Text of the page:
Let’s imagine a world in the not too distant future where we are constantly under surveillance and law enforcement is 100% accurate. Law enforcement suddenly becomes a selective process, as it would be impossible to punish everyone who breaks a law. If you are arrested for one crime they will have the ability to check for any other crimes you may or may not have committed over recent years. Can you safely say that you have not broken a law or evaded justice at some point in the last 5 years? I’m not talking about a serious assaults or fraud here, I’m talking about creeping slightly over the speed limit, not declaring a £50 gift to the Inland Revenue, that time when you were drunk and cant really remember what happened. Do you think it would be in the best public interest to hold you to account for these crimes?

Your privacy is a basic human right and many people fully understand this, but they do not seem to realise when that right is being stripped away piece by piece.

“Stating that privacy is not important because you have nothing to hide is no better than saying free speech is not important because you have nothing to say.”

Ok then, you have nothing to hide. I’ll run with that bizarre idea for the duration of this paragraph. Having nothing to hide does not mean you have everything to show does it? Do you draw your curtains at home when it gets dark on an evening? Do you go somewhere quiet when speaking on your mobile in a crowded place? If you’re on public transport, does it bother you if the person behind is reading your text messages over your shoulder? Do you lock the toilet door?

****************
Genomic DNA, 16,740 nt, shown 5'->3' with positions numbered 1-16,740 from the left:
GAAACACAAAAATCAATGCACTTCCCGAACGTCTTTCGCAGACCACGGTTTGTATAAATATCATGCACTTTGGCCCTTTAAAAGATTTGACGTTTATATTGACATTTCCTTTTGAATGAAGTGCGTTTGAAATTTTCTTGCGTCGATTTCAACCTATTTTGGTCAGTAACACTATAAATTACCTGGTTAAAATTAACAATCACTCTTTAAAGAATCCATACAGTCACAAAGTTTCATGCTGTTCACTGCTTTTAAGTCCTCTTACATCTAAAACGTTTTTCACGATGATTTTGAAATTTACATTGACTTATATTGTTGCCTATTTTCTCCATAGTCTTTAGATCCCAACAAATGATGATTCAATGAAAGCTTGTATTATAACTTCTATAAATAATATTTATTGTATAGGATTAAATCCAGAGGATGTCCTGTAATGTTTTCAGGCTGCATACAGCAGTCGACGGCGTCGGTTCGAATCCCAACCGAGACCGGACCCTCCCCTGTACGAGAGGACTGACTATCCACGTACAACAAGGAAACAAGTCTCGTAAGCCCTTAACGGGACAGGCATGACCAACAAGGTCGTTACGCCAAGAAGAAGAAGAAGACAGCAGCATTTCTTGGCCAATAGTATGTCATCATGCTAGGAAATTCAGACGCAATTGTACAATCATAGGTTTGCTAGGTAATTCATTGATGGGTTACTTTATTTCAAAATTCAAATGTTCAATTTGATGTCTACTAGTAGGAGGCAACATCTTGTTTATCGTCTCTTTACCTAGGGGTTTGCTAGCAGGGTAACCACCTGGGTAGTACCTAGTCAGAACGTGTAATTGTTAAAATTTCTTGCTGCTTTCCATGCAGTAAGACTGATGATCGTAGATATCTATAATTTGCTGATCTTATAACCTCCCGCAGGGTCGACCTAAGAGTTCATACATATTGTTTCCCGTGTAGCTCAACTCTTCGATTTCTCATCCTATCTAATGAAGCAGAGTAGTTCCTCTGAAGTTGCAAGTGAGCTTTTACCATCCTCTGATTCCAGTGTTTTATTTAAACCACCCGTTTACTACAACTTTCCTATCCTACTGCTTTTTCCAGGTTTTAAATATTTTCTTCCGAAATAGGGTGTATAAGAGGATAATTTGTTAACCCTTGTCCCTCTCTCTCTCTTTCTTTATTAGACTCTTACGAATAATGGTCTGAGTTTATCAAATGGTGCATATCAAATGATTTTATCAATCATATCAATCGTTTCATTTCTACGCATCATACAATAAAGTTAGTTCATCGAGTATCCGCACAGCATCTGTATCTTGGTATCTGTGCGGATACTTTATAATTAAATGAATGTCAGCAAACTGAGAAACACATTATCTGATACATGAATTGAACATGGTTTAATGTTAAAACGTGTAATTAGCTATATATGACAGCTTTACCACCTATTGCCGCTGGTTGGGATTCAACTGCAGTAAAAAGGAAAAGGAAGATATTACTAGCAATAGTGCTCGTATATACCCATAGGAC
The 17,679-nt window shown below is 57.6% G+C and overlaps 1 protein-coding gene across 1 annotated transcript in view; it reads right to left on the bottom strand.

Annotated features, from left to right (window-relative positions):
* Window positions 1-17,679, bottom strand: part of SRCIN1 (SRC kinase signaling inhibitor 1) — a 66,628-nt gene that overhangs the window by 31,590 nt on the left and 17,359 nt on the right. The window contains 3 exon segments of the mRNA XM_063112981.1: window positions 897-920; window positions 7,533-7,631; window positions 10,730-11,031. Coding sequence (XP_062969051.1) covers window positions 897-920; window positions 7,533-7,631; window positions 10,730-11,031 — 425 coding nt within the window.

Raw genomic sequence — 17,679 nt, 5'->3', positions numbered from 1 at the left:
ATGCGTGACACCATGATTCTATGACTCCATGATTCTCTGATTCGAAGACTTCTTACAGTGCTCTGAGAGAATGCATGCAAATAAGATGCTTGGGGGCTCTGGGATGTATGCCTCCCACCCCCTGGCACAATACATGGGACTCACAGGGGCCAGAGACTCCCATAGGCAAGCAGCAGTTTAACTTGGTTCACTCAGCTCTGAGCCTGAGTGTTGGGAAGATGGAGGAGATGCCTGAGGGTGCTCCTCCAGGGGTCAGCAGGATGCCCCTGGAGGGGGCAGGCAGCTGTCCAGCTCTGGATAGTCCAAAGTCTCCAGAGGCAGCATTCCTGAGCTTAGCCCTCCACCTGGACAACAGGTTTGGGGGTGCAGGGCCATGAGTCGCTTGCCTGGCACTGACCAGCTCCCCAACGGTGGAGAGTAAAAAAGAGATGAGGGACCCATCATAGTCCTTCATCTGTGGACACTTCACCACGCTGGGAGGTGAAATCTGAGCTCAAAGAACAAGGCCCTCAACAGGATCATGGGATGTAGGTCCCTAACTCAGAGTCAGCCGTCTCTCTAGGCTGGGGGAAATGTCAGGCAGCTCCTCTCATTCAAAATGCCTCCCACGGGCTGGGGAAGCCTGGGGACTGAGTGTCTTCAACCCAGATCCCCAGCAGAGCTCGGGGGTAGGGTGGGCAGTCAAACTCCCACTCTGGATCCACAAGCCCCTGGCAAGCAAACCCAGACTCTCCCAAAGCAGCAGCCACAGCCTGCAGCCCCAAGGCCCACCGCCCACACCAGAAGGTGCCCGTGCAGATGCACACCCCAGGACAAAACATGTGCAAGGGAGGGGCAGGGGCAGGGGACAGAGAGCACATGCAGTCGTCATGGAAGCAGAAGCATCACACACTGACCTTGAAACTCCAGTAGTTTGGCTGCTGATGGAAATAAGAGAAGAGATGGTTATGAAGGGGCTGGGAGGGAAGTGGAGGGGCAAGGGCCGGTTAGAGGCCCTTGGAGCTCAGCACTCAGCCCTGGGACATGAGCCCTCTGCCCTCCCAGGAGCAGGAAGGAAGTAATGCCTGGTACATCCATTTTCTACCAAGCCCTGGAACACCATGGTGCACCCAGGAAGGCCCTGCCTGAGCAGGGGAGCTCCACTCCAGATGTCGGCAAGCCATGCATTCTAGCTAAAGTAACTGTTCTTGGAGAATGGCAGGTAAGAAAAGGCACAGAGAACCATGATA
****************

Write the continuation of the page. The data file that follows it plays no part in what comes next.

We exercise our entitlement to privacy every single day without even realising it because it should be a given human right.

Is your Facebook profile public?

Another misconception people have is the belief that “who on earth would want to see what I’m doing online?!”. I can assure you that no one is interested in the funny cat pictures on your Facebook profile, or even what you had for lunch last Tuesday. What they are interested in is public opinion on matters such as politics, world affairs, protest and pending civil unrest. A huge amount of information can be gathered through the monitoring of internet activity, and the technology behind this is improving all the time.

Your activity is stored for a very long time and, as technology and innovation grows, they can return to this data at a later date and gain more and more insight into public opinion and trends. It is a well know fact that Main Stream Media work closely with the government to influence public opinion and attitude. The governments having access to public opinions on such a large scale allows them to control and influence people to their own advantage. It would be naive to believe the government would use such information to benefit the wider public, or to assume the government would not have a keen interest in analysing this information.

“If you think you have nothing to hide, you haven’t thought about it enough” – Mikko Hyponen

© 2018 Martinj